AMY’S BOOK CLUB

Like Water for Chocolate

Sirens co-founder Amy read Laura Esquivel’s Like Water for Chocolate this month: “a scalding, blistering work of fiery passions and violent anger and ultimately, literal conflagration.” Read her review on the blog and on Goodreads.

 

READ ALONG WITH FAYE

Girls Made of Snow and Glass

Are you, like Faye, sprinting to the 2018 Reading Challenge finish line? So close! Melissa Bashardoust’s Girls Made of Snow and Glass had a premise she loved: “the queen stepmother and the princess are pitted as rivals, but realize they are more similar than they are different. They eventually recognize each other’s strength and power, and rule the realm together.” Read her thoughts on the execution on the blog and on Goodreads.

 

IN CASE YOU MISSED IT …


Questions? Concerns? Please email general queries to (help at sirensconference.org) and questions about programming to (programming at sirensconference.org).

 

Sirens Newsletter – Volume 10, Issue 9 (August 2018)

In this issue:

 

GUEST OF HONOR: VIOLET KUPERSMITH

We’re interviewing each of our 2018 Guests of Honor about their inspirations, influences, and craft, as well as the role of women in fantasy literature, as befits their corresponding reunion theme.

You won’t want to miss our illuminating interview with Violet Kupersmith about her family’s experiences and legacy, ghosts, folklore, the Vietnam War, and genre: “In so many ways, the Ghost is the perfect metaphor for the immigrant: both are liminal beings, hovering between worlds, and here, both are feared and other-ed. And I think that there’s something fitting about using a literary genre which is often unfairly dismissed as silly or lowbrow to tell stories about a marginalized people. Each is able to empower the other.”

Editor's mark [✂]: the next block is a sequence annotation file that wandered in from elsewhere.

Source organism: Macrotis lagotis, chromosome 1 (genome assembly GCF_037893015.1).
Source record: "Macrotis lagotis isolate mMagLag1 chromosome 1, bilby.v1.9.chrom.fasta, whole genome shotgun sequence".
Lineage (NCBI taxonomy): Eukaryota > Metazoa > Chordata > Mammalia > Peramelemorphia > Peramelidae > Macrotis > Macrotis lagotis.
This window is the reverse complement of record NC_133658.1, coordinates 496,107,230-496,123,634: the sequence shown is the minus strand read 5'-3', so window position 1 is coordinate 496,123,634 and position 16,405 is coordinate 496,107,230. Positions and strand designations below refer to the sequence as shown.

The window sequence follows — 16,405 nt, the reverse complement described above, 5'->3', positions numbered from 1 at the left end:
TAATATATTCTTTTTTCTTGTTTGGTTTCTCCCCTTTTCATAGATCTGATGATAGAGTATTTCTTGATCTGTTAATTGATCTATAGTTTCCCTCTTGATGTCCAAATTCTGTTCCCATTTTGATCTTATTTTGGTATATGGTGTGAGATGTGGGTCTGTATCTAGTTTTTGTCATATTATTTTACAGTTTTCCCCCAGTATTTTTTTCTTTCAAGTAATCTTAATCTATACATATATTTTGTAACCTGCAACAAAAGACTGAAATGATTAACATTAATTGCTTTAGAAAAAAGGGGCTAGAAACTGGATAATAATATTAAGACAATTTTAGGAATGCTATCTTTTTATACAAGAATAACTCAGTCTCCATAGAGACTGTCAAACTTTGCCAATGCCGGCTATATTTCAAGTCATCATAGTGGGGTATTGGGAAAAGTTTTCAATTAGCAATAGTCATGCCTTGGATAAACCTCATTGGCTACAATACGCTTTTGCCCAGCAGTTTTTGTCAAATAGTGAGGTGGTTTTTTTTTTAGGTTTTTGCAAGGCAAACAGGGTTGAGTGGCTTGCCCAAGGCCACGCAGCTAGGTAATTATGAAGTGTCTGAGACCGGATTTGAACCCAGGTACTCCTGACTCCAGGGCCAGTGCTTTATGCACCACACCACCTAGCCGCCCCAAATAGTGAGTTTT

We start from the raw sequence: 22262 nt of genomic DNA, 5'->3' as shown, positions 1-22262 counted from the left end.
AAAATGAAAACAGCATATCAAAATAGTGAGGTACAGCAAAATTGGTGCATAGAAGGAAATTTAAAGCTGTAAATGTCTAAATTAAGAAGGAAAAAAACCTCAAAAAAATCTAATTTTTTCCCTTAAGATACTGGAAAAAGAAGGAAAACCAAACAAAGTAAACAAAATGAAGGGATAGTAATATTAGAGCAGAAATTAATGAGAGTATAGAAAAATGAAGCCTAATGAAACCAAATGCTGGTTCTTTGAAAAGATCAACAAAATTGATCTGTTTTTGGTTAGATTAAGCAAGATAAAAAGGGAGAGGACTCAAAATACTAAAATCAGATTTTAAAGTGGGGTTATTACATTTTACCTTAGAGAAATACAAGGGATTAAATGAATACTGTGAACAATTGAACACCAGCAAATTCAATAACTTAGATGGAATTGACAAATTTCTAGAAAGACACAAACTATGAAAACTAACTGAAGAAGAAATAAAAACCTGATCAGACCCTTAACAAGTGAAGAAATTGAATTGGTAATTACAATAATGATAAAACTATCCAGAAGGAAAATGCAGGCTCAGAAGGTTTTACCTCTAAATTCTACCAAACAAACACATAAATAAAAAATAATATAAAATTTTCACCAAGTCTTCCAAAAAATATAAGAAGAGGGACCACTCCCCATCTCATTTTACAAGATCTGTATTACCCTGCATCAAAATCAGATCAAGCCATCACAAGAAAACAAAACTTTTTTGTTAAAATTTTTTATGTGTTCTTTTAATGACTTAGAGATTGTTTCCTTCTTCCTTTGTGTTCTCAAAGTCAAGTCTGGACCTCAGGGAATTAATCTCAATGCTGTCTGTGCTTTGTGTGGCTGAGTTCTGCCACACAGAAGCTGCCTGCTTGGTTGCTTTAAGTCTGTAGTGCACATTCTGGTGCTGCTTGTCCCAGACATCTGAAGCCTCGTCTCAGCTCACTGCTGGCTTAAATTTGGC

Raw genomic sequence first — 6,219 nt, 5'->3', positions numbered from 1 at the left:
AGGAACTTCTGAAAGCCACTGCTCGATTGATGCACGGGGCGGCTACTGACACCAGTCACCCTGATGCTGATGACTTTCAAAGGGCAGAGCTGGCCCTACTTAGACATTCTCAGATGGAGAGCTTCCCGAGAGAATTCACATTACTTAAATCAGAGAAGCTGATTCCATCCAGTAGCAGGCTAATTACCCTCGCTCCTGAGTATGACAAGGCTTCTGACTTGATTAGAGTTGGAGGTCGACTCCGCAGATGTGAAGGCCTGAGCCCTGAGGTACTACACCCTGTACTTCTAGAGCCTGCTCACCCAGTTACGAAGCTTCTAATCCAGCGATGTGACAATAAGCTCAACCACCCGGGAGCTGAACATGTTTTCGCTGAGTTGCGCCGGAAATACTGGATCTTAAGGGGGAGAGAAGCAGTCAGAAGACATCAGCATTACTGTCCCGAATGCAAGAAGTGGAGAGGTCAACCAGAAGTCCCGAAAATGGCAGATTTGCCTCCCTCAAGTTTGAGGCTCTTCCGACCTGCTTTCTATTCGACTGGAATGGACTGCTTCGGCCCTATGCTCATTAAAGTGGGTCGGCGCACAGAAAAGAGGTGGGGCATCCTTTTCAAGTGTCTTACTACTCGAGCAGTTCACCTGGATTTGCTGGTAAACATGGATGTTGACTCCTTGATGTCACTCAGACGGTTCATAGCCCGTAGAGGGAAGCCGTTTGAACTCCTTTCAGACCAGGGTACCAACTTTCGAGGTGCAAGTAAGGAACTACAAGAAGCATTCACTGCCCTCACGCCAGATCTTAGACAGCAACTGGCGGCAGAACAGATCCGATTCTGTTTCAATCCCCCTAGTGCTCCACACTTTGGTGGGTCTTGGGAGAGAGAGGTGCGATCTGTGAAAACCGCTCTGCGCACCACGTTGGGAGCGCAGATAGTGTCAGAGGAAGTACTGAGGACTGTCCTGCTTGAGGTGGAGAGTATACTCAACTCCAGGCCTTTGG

Also, our feature on Violet includes Alyssa Collins’s review of Violet’s collection of short stories, The Frangipani Hotel, our Book Friends feature, in which we suggest books that would pair well with Violet’s work, and finally, a list of hauntings books selected by Violet herself.

 

MEET THE 2018 SIRENS PROFESSIONAL SCHOLARSHIP RECIPIENTS

Two educators, a librarian, and a bookseller chat jobs, books, and what they’re looking forward to at Sirens. Meet Traci-Anne Canada, Nia Davenport, Alexandra Pratt, and Sami Thomason, this year’s—and our first ever—professional scholarship recipients!

 

CONFERENCE SCHEDULE AND PROGRAMMING SUPPORT

The conference schedule for 2018 is live! But are you ready to make your decisions about what to attend? Click here to check it out.